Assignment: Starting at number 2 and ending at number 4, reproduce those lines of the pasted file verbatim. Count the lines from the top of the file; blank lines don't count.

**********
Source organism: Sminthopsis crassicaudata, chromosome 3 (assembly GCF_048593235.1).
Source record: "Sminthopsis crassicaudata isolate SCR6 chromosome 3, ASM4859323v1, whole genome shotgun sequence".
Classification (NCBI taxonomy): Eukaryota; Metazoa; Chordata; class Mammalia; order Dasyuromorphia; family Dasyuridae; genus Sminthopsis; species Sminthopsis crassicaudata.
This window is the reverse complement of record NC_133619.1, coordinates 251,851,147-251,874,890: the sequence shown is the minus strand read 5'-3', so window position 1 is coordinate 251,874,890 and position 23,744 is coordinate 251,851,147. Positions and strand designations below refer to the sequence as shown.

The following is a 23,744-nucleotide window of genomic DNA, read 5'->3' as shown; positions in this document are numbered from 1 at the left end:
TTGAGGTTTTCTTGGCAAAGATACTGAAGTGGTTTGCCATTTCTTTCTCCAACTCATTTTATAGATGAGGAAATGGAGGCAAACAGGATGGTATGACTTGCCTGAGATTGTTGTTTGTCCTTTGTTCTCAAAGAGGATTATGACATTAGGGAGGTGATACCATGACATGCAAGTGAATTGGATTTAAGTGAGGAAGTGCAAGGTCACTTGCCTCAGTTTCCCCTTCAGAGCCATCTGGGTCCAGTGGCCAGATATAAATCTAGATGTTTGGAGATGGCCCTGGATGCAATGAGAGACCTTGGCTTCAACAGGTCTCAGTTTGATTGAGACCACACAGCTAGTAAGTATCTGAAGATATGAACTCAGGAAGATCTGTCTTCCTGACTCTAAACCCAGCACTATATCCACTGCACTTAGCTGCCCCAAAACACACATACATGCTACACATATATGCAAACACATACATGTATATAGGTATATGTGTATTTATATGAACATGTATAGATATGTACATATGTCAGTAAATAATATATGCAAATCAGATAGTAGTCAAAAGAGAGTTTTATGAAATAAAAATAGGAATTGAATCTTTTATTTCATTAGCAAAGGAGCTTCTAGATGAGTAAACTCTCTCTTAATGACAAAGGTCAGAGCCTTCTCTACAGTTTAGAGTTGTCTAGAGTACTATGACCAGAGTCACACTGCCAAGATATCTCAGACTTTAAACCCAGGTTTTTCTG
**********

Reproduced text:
Source record: "Sminthopsis crassicaudata isolate SCR6 chromosome 3, ASM4859323v1, whole genome shotgun sequence".
Classification (NCBI taxonomy): Eukaryota; Metazoa; Chordata; class Mammalia; order Dasyuromorphia; family Dasyuridae; genus Sminthopsis; species Sminthopsis crassicaudata.
This window is the reverse complement of record NC_133619.1, coordinates 251,851,147-251,874,890: the sequence shown is the minus strand read 5'-3', so window position 1 is coordinate 251,874,890 and position 23,744 is coordinate 251,851,147. Positions and strand designations below refer to the sequence as shown.